Mr. Peabody’s Apples
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One Saturday, Mr. Peabody, a beloved teacher and baseball coach, finds himself alone on the ball field. He wonders where everybody is until the bat boy, Billy Little, shows up. Billy tells him that another student, Tommy Tittlebottom, saw Mr. Peabody taking apples from the market and spread a rumour he was a thief. Mr. Peabody then shows Tommy that what matters is the truth — not how things appear — and that we must choose our words carefully to avoid hurting others
WITS LEADS Connection: Explore points of view
- Select your province to learning outcomes for this lesson.
- Take a look at the cover of the book. What do you notice about it? What is the setting? Who is involved?
- What do you think Mr. Peabody’s Apples is about?
- What does it mean to say that words have power? What kind of power do they have? Good, bad, depends on how they are used.
- Have each student say one thing they like about the student to their right. Discuss how these positive powerful words made students feel.
- What adjectives would you use to describe Mr. Peabody’s character? Begin by giving an example on the board, such as generous, inclusive, kind, friendly, encouraging, dedicated, considerate or well-liked.
- The feather pillow is a metaphor. What does the pillow represent? Mr. Peabody’s integrity, truth, reputation, etc. What about the feathers? People, gossip, etc.
- What do you think the illustration on the last page symbolizes? There are a few feathers still out which means that most, but not all, people in Happville know Mr. Peabody is not a thief. Although the pillow is together, the stitching shows it is still damaged just as the power of words damaged Mr. Peabody’s reputation.
- How did the perspectives of the children and Mr. Peabody differ in the situation?
- On page 28, what did Tommy understand? He had to tell people he was wrong and Mr. Peabody was not a thief.
- Problem solving was weak in this story. Where did it need improvement?
- Identify a bystander who took action in the story. What were the actions of the bystander?
Comparing The English Roses and Mr. Peabody’s Apples
- On page 20, it says: “It doesn’t matter what it looked like. What matters is the truth.” How can you apply this statement to The English Roses? In Mr. Peabody’s Apples, an action was judged. In The English Roses, a person was judged. In both cases, the judgment was made without knowing all the information. Looking at a situation from a different point of view can change it drastically.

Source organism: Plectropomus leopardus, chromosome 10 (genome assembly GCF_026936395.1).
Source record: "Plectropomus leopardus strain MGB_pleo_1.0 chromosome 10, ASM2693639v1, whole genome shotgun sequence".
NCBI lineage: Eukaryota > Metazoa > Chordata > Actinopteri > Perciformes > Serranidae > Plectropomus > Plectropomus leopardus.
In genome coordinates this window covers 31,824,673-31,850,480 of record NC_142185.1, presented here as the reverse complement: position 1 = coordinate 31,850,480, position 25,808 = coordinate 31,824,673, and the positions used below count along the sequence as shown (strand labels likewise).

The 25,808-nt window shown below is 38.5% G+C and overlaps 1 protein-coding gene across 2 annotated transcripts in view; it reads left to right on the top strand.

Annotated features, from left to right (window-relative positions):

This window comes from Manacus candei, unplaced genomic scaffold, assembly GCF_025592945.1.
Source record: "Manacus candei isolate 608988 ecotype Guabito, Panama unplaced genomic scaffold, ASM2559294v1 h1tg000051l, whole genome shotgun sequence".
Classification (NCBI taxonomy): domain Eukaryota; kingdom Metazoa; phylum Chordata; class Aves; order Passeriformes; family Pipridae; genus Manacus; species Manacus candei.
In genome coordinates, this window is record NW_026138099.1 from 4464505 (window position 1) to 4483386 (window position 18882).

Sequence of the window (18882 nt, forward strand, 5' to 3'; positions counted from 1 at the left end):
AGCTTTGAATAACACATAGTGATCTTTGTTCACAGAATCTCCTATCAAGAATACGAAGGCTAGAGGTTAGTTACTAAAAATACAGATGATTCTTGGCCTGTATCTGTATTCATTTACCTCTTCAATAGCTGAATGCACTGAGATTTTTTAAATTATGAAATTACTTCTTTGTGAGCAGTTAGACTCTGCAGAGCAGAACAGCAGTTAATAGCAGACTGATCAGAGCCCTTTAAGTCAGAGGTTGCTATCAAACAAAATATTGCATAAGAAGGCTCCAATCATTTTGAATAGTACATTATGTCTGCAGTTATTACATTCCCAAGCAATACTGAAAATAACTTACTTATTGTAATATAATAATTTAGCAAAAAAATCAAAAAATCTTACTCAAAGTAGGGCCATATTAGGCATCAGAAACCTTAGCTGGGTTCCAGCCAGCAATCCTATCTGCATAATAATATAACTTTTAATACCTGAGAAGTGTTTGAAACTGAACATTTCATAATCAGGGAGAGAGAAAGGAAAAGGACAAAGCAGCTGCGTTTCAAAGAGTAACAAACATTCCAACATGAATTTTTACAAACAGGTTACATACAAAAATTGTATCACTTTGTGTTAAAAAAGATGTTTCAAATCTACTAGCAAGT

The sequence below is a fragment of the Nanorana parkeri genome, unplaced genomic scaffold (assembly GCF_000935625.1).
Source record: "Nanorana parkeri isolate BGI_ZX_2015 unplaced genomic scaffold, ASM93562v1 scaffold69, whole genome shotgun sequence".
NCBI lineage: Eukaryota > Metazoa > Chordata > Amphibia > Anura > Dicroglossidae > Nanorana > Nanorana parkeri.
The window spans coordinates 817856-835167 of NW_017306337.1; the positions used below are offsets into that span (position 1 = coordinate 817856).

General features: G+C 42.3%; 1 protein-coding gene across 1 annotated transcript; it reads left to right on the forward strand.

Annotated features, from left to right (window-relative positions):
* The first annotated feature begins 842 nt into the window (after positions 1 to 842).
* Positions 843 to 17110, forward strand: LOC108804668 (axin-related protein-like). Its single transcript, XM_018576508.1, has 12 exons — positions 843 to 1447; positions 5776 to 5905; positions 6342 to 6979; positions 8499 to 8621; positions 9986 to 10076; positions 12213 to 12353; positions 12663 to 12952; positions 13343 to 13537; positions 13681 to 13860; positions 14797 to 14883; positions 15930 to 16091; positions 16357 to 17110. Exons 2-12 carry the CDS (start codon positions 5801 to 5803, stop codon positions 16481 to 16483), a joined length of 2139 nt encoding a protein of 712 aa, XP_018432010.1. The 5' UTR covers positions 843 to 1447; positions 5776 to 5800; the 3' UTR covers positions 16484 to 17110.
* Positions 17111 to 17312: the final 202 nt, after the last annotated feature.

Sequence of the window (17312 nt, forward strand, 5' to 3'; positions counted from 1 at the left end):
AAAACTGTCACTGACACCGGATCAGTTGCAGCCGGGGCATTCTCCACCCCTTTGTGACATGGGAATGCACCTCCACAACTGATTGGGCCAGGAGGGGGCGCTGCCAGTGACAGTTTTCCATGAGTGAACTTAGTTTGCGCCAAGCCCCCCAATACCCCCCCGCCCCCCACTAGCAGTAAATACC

- What were the differences between people’s perceptions and the truth in The English Roses and Mr. Peabody’s Apples? In The English Roses, Binah was perceived as living a charmed life. In truth, Binah had no mother and worked hard. In Mr. Peabody’s Apples, when someone thought he didn’t pay for an apple, they jumped to the conclusion that he stole the apple. In truth, Mr. Peabody had paid for the apple. In both cases, problems occurred due to a lack of information.
- How are both stories similar? Not enough information was known to make a judgment and so characters were misinterpreted. When the situation was looked at from a different perspective, feelings and thoughts about the characters changed. Both books also show forms of bullying. The English Roses showed relational bullying with the isolation of Binah while Mr. Peabody’s Apples showed verbal bullying with the spoiling of Mr. Peabody’s reputation.
1. WORDS, FEELINGS AND THOUGHTS FROZEN TABLEAU
- Before reading page 12 of the book, stop and explain that you are going to do an activity to help students get inside the characters’ thoughts by recreating the illustration through role play. Remind them that the characters’ internal thoughts or feelings may match what they say or could be different from or even opposite of what they say publicly.
- Show students the illustration on page 12 of the book where Mr. Peabody is seen taking an apple without paying for it.
- Select four students to play the roles of Tommy, his two friends and Mr. Peabody, keeping in mind what the characters are saying but also what their feelings and thoughts are.
- Say “ACTION” to bring the tableau to life with students playing the scene based on what they think it is about.
- Say “FREEZE” to stop the action and select a student in the tableau to share what his or her character is thinking and feeling.
- Repeat the exercise with different groups.
2. PREDICTING WHAT WILL HAPPEN
- Stop reading after page 13 of the book when the rumour about Mr. Peabody gets out and give students a piece of paper and five minutes to write down how they think the story will end. What are Mr. Peabody, Tommy and Billy going to do?
- Finish reading the story before asking students to share their responses.
3. POWER OF WORDS
- Divide students in groups of three and give them five minutes to role play a scenario that demonstrates the “power of words” to make people feel good about themselves.
- After the role playing exercise discuss the positive and negative power of words. Remind students that a very common form of bullying is relational aggression.